Harper Prism, 1999, 276 pages, C$35.00 hc, ISBN 0-06-105299-X
It often happens, especially in Science-Fiction, that a book that starts off in an entertaining, dynamic, innovative fashion runs out of steam midway through, falling back on stock situations to resolve an intriguing premise. Not every writer can sustain far-out speculation and appropriate style for 300+ plus pages. Then there’s the Hailey syndrome (from Arthur Hailey, the author of contemporary docu-fiction such as Airport, Hotel and The Moneychangers) in which the author spends almost half the book exploring a neat setting, even or concept, only to wrap a quick, trivial and unsatisfying story at the end to justify the “fiction” label.
It’s far less common, however, to encounter a novel that starts out in a dull and tepid fashion, only to become steadily more interesting as it goes along. Given that the first few pages of a novel are supposed to hook the reader and give his the impetus to read the whole book, authors often consciously take care to punch up the introduction.
Not with George Zebrowski. Cave of Stars begins as so many bad SF novel begin: A few scenes on a distant human colony, sketching a rigidly conservative society whose power is wielded by priests all the way up to the emperor/pope. Stock characters are also introduced; the star-crossed couple from different social levels, the assistant to the emperor, etc… Not a very good start, because we’ve seen all of this before, and usually handled in a more entertaining fashion. It’s dull, it’s boring, it doesn’t show any sign of improving over the first thirty pages. If anyone quits reading at this point, it’s perfectly understandable.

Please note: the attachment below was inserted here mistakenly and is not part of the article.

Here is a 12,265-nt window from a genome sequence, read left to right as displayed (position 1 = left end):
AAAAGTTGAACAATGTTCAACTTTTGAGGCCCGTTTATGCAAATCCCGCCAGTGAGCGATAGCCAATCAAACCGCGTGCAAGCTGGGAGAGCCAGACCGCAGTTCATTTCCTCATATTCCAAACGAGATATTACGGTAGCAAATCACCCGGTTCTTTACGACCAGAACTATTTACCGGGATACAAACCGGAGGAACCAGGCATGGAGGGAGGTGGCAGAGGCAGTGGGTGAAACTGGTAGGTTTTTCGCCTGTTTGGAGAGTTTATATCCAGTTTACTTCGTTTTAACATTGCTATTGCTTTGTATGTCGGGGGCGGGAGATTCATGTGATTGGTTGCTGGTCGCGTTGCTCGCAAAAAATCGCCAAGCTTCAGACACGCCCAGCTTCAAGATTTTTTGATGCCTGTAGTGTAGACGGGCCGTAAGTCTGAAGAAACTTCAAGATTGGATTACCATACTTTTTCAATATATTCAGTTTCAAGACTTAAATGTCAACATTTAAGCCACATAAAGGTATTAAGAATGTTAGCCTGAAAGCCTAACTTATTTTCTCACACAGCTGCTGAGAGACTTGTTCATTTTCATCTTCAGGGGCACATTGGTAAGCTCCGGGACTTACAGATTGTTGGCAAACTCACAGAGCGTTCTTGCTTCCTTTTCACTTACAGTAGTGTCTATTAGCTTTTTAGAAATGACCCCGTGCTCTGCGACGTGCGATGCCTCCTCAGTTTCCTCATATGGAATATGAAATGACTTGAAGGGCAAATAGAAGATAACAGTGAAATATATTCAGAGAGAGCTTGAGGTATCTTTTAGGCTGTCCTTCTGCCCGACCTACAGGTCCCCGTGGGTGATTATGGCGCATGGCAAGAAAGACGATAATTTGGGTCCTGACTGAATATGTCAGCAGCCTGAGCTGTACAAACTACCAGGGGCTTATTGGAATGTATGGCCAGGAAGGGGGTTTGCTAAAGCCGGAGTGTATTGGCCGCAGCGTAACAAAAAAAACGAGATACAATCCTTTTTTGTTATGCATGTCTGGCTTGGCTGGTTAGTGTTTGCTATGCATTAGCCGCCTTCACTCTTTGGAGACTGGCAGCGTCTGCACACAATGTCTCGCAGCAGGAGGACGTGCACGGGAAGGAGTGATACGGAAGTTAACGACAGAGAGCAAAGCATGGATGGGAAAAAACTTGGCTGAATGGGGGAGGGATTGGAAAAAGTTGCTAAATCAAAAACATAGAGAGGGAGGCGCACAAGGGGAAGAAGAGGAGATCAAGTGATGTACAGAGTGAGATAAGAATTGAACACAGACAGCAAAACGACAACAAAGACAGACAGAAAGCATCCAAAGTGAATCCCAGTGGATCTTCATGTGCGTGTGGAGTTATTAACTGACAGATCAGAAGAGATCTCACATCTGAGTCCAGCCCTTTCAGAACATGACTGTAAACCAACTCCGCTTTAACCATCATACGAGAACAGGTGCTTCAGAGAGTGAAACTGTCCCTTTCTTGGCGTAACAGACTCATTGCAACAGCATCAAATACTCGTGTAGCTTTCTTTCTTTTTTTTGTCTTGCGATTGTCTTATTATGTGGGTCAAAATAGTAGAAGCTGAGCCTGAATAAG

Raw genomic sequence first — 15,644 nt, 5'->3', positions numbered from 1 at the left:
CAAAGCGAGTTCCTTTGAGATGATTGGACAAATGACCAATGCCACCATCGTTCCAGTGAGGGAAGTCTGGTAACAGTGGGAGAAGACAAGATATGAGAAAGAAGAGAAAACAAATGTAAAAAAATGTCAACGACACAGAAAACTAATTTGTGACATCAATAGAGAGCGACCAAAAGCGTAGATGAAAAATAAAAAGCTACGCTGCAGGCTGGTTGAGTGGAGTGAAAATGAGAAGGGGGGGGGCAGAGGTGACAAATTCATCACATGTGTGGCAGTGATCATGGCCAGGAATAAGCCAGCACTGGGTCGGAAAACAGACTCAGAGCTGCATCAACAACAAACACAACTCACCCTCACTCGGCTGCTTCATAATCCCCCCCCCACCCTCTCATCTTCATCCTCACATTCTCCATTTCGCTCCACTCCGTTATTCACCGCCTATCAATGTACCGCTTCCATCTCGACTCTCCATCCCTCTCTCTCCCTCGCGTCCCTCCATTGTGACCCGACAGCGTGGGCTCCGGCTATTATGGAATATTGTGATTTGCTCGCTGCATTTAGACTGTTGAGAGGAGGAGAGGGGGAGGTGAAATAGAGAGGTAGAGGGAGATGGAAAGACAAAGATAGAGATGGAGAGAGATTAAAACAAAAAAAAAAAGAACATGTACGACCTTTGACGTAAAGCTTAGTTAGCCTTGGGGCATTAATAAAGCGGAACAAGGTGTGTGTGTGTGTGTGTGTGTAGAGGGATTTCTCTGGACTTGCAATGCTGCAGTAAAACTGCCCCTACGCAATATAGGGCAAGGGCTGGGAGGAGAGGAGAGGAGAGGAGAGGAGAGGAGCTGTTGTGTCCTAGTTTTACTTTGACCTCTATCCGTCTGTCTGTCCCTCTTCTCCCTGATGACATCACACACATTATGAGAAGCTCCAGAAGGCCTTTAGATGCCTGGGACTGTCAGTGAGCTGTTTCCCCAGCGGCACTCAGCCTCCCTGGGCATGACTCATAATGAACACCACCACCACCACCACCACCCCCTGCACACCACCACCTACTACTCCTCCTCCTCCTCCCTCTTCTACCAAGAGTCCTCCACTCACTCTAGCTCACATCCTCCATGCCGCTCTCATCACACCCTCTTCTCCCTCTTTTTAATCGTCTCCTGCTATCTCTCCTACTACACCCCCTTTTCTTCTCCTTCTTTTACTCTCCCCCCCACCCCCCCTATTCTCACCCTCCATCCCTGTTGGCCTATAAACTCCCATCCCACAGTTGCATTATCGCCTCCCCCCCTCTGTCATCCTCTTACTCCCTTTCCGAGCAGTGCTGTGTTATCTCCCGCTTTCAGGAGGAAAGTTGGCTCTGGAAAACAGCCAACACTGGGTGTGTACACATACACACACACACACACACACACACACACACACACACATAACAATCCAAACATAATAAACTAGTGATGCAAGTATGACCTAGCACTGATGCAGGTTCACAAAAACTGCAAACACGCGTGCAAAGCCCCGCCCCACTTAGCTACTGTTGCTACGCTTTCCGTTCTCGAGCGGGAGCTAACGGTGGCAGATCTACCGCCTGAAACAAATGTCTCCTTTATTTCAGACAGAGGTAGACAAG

But stick around; in a short while, a massive space colony (a macrolife habitat from Zebrowski’s previous novel Macrolife) arrives in the vicinity of the colony and makes contact. They bring new technology that worry the religious elite. Among them; a cure for mortality, which immediately interests the pope who seeks it for himself. His petition is refused, which provokes an answer so terrible that it alters the whole course of the novel to something you really haven’t seen before.
It takes time, but Cave of Stars really cooks past the novel’s halfway point. As if the weak planetary romance of the first few pages was only a setup for one of Zebrowski’s big “What if?” concept. The writing becomes clearer, the goals more sharply defined and the narrative tension definitely heightened.
By the end, Cave of Stars doesn’t somehow become so good that it overwrites the bad impression left by its weak beginning, but it becomes a decently entertaining novel. (It’s not as if the latter part is so good; some choices are definitely bizarre, and the ending is a half-downer. It’s obvious that this is an author-driven novel as compared to a character-driven novel, and the result is a bit too forced to feel entirely natural).
As a side-show to Macrolife it’s actually better than the middle portion of Zebrowski’s 1979 novel. (Which was, as stated in my previous review, so idea-packed that the rotten fictive aspect of the novel didn’t really matter.) As a stand-alone SF novel, it comes out as being average, dogged by its beginning and ill-defined characters but partially redeemed by a steadily interesting plot. Goes straight in the “if there’s nothing else to read” pile.